What to Expect at Your Pet’s Oral Exam and Cleaning 
Our veterinarians examine the following at each appointment:

- Face and head for signs of discharge or swelling
- Gums and outside tooth surfaces for plaque and tartar
- Strength of your pet’s bite
- Tongue and inner surfaces of the gums and teeth
- Condition of the salivary glands and lymph nodes

If you choose to have us clean your pet’s teeth, we first provide him with anesthesia to ensure cooperation. After taking X-rays of his teeth and bones, the next step is to flush his mouth with a solution that kills bacteria. We then user a professional scaler to eliminate calculus above and below the gum line. After completing that, we polish your pet’s teeth and check the gums and individual teeth for any signs of disease. Lastly, we flush his mouth again with an anti-bacterial agent and record any abnormalities. If we discover any, we develop a plan for follow-up treatment.

Caring for Your Pet’s Teeth at Home
Dental exams and cleanings are normally only once a year, so what you do at home between appointments is vital. If you don’t brush your pet’s teeth now, start slowly with a step-by-step process. Approach her at a time when she’s relaxed and allow her to sniff a dab of toothpaste from your finger or a small toothbrush. The next day, put the brush in her mouth but don’t move it. After that, put a tiny amount of toothpaste on a toothbrush and place it in her mouth. 

The idea is to progress gradually until you have added one new step each day. Eventually, you want to work your way up to a two-minute brushing session every day. It’s fine to give dogs a daily dental chew, but they should not take the place of routine toothbrushing. Even the most resistant pets can come to accept oral healthcare at home if you’re calm, consistent, and offer a lot of praise.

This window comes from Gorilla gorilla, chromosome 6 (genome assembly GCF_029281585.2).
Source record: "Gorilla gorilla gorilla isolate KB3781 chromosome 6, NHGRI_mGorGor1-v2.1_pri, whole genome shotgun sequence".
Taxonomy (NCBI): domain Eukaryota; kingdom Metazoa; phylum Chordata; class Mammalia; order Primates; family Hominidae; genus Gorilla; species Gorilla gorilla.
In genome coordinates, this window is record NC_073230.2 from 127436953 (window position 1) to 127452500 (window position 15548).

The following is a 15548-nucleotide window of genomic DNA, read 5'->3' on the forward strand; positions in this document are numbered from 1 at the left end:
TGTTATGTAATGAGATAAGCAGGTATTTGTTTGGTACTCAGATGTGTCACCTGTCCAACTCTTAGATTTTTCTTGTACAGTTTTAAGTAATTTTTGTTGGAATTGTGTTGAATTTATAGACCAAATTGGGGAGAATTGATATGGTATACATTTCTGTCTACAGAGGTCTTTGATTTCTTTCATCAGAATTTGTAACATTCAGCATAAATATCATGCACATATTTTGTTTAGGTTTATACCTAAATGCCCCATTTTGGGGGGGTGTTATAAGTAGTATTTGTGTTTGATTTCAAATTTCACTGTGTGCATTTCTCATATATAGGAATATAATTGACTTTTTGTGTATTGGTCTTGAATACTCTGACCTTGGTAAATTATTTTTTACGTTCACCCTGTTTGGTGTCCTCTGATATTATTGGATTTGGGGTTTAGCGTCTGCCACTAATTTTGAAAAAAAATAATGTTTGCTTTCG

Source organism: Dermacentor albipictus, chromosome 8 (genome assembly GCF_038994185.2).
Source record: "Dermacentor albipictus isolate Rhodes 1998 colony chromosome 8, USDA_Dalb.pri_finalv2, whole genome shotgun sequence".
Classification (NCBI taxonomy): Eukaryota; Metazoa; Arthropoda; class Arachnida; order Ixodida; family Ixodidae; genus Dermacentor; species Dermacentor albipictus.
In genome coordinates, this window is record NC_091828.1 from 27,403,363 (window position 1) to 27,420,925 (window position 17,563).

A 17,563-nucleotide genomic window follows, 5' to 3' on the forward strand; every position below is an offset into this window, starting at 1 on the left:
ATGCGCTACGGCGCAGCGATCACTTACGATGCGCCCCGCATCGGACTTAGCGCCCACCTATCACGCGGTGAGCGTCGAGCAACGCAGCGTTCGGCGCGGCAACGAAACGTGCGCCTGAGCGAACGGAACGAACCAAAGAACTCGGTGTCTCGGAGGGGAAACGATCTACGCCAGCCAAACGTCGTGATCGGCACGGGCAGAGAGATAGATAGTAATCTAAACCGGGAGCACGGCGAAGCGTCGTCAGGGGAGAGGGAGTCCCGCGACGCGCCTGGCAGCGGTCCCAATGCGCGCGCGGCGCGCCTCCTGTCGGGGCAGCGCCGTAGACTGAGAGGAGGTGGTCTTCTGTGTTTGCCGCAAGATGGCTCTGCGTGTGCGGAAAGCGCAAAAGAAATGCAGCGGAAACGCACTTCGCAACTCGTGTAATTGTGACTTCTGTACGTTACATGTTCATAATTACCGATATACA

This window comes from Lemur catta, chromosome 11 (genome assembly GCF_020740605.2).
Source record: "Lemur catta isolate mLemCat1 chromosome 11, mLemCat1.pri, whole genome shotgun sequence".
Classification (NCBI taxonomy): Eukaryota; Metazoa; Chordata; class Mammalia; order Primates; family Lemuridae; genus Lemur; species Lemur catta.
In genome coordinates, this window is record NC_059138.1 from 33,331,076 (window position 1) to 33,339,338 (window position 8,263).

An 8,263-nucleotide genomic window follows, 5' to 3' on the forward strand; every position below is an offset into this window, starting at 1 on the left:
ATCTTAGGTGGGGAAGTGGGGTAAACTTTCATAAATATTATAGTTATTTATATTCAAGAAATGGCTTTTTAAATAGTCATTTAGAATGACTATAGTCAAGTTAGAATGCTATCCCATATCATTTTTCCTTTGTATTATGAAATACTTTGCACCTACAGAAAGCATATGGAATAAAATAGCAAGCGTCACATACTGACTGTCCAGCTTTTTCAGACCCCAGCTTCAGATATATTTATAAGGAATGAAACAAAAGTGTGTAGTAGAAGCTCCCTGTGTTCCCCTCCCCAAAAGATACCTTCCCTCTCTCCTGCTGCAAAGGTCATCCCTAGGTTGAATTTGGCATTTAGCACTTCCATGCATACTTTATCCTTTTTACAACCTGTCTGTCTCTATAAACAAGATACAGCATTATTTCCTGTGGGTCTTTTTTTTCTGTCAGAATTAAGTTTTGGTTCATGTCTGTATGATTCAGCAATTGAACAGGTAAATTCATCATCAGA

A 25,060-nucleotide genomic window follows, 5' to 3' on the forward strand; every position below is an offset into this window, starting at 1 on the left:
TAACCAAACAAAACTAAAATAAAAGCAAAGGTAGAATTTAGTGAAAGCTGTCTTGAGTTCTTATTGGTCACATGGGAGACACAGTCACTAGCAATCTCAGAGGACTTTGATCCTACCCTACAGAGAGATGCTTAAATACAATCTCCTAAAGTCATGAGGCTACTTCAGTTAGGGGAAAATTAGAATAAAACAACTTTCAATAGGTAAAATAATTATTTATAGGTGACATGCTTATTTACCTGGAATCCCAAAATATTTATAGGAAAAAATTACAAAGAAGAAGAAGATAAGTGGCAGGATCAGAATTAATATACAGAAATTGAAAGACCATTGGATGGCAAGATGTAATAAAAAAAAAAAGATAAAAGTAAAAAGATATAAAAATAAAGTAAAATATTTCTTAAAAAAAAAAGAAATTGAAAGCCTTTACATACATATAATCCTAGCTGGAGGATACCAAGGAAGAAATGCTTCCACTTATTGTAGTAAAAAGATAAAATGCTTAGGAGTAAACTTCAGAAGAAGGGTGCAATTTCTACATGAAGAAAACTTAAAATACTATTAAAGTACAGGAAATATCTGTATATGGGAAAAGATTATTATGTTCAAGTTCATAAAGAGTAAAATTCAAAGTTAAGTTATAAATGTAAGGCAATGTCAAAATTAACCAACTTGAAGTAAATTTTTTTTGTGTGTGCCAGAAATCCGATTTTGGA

When to Schedule an Immediate Oral Evaluation
Please schedule an appointment with Cedar Pet Clinic Lake Elmo as soon as possible if you notice any of these symptoms:

Persistent bad breath
- Brown or yellow staining on the teeth
- Excess drooling
- Refusal or reluctance to eat
- Eating slowly or much less than usual

Any of these symptoms could indicate gum disease. You may be able to save your pet’s teeth and prevent further progression of any problems by requesting a prompt evaluation

Photo Credit: SariJuuinen | iStock/Gettyimages plus 

What Causes Slime on Dog Dishes?

Dogs get excited about eating and don’t like to waste even a morsel of food in their bowls. They’re often so enthusiastic that they lick the bowl clean. However, a dog dish is far from clean even when there’s nothing in it. You have probably noticed a thick, slimy residue on your dog’s food and water bowls when you pick them up to wash or refill them. The technical name for this slime is biofilm. 

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After-Hours Emergencies

After Hours Veterinary Care
1014 Dale Street North
St. Paul, MN 55117
(Inside Como Park Animal Hospital just north of downtown St. Paul)
24-hour care for multiple species
651-487-1941

Animal Emergency & Referral Center of MN
1163 Helmo Avenue N
Oakdale, MN 55128
651-501-3766

 

Animal Emergency & Referral Center of MN
1542 7th St. W.
St. Paul, MN 55012
(located 2 blocks east of 35E)
651-293-1800